See Nyoka tortured by the evil Vultura,
an excerpt from Perils of Nyoka.
(Animated GIF, 25 frames, 150 KB)

In Chapter Seven’s resolution to the cliffhanger, Witney adds a cutaway to the rhythms and a traditional rescue gets some untraditional treatment. (SPOILERS ahead.) Larry (pre-Lone-Ranger Clayton Moore) and fellow explorer Red rush to the top of a hole outside the cave. They look down. Inside, a high-angle, point-of-view shot reveals Nyoka still limply twisting above bubbling lava. Larry and Red toss her a rope. Nyoka glances upward, and as she falls into the fire, they pull her out, because her hands are now wound around the rope. This kind of cheat, or expansion of our knowledge from the previous chapter (Larry and Red were absent but now present in the retelling of the events) may frustrate some serial novices, but for those who enjoy the rules of the genre this is a highly imaginative moment. The rope rescue, Larry and Red outside the cave looking in, is a wonderful surprise. Less imaginative cliffhangers would have had Nyoka fall and somehow miraculously miss the large fiery pit in the cave’s floor.

Nyoka battles Queen Vultura
Perils of Nyoka.

There are several other stunning, imaginative settings that Nyoka is placed in. Stalagmites almost impale her after she falls into a hole; a collapsing Solomon-type temple nearly crushes her to death; a Poe-like swinging pendulum almost chops her in half; and an underground "water tornado" flushes her out of the cave toward apparent doom. But my favorite cliffhanger in this film is quiet and subtle. It occurs at the end of Chapter Two: "Death’s Chariot." Witney takes a six-shot cliffhanger and in the following week’s resolution expands it to seven. That one additional shot says a lot about female agency.

Between chapters two and three, Nyoka moves from possible victim to a woman-of-action. The original cliffhanger sequence has six shots: Nyoka collapsed inside a hurtling chariot; Larry riding his horse trying to stop it; long-shot, chariot rushing ahead; return to Nyoka collapsed inside; chariot point-of-view (the camera is inside it), as it careens toward the cliff’s edge; chariot over the cliff, wheels twisting in the air. The chariot point-of-view shot is the key to reading the scene. Surely, this apparently unmotivated perspective must belong to someone and can’t be the look of an inanimate object. Chapter Three’s resolution of the cliffhanger replaces shots four and five with three new shots: Nyoka waking up; Nyoka’s point-of-view of the cliff’s edge; Nyoka jumping, rolling free. This is simple film-making, but it’s also innovative—Witney’s cheat shot (his ability to close the previously absent reverse shot and reveal the character who’s looking and complete the motivation for the camera-in-the-chariot shot) makes logical sense within the previous shots’ compositions. I love it. And more importantly, Nyoka’s ability to rescue herself, to not rely on Larry and his horse, makes her a '90s woman, a sister that my daughter Caitlin applauds.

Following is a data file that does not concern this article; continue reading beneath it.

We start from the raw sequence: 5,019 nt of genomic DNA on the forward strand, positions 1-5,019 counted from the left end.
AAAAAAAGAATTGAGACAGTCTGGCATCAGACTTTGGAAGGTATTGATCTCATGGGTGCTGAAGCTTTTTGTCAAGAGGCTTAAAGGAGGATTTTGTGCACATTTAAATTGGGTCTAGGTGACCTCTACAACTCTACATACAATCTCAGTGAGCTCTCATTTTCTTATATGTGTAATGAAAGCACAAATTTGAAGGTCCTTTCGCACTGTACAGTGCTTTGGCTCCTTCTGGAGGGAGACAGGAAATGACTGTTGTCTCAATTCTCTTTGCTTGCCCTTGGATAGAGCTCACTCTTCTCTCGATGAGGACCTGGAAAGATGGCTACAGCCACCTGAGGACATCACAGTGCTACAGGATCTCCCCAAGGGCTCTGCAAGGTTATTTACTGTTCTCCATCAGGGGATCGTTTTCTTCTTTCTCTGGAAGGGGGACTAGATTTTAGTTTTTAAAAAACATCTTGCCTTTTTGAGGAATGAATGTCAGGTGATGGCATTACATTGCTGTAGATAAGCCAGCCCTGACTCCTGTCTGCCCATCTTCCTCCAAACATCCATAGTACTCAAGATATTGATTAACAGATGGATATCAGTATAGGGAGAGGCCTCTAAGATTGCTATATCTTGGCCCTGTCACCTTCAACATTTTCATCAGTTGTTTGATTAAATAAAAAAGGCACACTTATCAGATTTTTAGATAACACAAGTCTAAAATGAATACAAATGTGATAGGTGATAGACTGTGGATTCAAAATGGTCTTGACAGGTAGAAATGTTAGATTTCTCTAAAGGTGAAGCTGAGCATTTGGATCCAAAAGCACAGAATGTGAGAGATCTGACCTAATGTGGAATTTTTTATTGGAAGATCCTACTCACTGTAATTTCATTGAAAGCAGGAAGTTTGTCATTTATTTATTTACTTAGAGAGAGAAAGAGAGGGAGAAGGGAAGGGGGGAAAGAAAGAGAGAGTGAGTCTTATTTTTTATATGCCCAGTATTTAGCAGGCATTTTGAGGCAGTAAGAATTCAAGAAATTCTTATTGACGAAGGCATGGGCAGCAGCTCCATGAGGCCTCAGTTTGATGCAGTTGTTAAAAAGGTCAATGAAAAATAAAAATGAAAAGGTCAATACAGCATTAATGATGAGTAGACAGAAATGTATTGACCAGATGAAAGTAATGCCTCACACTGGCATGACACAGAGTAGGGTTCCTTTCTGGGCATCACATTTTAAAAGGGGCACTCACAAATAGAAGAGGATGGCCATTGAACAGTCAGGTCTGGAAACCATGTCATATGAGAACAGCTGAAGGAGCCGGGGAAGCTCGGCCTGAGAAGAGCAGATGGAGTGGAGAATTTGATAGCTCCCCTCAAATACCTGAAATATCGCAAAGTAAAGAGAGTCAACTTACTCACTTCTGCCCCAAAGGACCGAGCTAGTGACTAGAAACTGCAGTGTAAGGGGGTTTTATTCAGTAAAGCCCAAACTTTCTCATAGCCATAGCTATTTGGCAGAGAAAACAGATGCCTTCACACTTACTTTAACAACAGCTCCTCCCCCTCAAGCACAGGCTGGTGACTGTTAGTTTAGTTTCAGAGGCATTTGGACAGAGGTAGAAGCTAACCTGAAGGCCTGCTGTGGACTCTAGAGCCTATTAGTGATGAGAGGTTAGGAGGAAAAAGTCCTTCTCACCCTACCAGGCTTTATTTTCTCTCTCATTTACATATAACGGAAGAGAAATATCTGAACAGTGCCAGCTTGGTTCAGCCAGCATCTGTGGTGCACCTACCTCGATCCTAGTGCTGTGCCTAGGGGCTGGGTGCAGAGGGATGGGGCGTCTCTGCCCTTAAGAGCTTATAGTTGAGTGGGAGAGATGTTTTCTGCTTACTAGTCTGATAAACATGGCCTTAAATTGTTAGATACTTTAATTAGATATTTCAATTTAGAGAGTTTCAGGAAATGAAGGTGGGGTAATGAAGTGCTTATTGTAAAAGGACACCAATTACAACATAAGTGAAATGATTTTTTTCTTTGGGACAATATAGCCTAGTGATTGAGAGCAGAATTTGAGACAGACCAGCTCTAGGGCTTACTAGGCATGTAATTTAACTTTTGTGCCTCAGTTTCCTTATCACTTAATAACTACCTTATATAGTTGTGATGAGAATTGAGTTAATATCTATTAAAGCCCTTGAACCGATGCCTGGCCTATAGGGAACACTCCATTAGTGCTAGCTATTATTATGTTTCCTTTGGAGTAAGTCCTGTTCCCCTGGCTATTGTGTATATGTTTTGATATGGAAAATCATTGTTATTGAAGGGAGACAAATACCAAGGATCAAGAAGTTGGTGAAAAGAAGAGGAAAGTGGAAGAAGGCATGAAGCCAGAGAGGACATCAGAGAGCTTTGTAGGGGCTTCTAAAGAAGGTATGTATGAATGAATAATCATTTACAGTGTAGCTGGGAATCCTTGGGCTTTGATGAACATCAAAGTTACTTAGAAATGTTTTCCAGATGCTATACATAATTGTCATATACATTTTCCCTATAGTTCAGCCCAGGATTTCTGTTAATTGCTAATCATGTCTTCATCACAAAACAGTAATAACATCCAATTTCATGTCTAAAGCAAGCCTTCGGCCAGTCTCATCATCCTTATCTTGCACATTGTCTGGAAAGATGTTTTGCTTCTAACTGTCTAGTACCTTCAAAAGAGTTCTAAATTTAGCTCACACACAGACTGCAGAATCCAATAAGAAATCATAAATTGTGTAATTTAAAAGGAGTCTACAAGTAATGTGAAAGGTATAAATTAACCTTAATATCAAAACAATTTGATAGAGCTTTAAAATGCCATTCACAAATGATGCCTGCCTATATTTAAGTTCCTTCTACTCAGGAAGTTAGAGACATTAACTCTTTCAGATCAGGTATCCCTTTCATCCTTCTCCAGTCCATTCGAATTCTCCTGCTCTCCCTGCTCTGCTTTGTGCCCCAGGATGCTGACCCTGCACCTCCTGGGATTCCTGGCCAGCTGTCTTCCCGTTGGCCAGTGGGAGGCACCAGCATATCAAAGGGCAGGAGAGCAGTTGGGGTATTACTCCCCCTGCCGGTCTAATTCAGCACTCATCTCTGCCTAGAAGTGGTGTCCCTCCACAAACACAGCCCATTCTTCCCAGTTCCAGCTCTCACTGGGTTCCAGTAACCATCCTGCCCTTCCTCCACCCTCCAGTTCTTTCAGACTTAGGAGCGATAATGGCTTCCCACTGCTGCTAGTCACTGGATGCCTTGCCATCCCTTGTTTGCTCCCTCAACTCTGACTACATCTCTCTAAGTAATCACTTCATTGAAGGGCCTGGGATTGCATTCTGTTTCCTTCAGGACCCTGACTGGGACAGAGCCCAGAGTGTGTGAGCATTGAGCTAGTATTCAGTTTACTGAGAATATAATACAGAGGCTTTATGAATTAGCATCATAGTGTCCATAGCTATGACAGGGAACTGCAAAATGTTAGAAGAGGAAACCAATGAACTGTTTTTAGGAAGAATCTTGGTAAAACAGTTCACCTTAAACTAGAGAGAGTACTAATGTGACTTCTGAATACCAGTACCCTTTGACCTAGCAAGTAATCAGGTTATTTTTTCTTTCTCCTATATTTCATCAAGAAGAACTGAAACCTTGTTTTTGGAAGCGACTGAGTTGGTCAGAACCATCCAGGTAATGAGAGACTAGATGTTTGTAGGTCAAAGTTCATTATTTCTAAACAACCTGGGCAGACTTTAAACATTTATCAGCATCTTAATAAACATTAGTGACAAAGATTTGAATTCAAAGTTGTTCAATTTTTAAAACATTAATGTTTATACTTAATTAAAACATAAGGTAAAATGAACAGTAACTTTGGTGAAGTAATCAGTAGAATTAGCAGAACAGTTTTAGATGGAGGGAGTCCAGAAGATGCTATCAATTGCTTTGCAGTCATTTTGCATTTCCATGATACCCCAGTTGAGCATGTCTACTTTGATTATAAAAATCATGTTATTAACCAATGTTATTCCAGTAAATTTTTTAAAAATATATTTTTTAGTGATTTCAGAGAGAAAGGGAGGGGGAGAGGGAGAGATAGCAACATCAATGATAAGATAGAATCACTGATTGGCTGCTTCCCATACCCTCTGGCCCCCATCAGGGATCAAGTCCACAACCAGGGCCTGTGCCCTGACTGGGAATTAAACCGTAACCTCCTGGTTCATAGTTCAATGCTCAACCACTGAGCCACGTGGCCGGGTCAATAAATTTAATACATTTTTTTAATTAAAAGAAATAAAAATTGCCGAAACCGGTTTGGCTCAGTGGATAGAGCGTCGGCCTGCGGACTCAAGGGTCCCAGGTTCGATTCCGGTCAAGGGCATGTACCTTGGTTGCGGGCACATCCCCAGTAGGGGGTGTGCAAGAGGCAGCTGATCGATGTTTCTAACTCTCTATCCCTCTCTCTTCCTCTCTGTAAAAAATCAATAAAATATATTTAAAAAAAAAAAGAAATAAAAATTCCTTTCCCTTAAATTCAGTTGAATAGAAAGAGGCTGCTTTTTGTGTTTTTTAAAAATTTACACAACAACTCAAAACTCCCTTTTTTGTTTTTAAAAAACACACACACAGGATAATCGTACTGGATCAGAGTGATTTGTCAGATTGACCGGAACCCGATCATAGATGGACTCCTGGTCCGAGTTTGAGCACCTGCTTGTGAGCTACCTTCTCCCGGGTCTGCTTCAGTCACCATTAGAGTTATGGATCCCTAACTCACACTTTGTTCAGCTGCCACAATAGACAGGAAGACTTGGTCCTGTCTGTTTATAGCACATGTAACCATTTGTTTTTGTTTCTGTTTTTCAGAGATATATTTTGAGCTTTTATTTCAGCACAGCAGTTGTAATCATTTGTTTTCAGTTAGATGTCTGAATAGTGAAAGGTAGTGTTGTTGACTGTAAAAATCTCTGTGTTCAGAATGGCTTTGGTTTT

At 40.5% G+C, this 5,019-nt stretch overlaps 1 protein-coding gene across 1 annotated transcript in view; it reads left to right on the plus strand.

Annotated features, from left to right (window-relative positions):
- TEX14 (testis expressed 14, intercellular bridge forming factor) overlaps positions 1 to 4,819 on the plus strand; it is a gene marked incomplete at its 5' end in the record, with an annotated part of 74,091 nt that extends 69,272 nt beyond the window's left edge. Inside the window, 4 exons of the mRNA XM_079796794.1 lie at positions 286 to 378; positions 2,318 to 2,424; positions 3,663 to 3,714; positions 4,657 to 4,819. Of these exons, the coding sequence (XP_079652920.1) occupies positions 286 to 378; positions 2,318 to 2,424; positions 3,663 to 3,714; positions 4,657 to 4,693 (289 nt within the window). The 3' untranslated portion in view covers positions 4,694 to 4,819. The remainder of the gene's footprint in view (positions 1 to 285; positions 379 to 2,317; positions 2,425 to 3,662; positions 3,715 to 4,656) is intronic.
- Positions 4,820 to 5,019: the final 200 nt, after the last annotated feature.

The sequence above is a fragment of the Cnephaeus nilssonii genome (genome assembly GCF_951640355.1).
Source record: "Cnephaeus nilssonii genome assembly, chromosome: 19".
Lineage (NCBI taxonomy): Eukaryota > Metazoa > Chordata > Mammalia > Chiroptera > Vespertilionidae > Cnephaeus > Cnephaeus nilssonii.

The Serials: An Introduction
Page 1: In the Theaters
Page 2: The Beginnings
Page 3: Enter Flash Gordon
Page 4: The Golden Age
Page 5: The Downfall

The Phantom Empire

Flash Gordon

Dick Tracy

The Fighting Devil Dogs

Zorro's Fighting Legion

The Shadow

Mysterious Dr. Satan

Spy Smasher

Perils of Nyoka

The Tiger Woman

Serials Web Links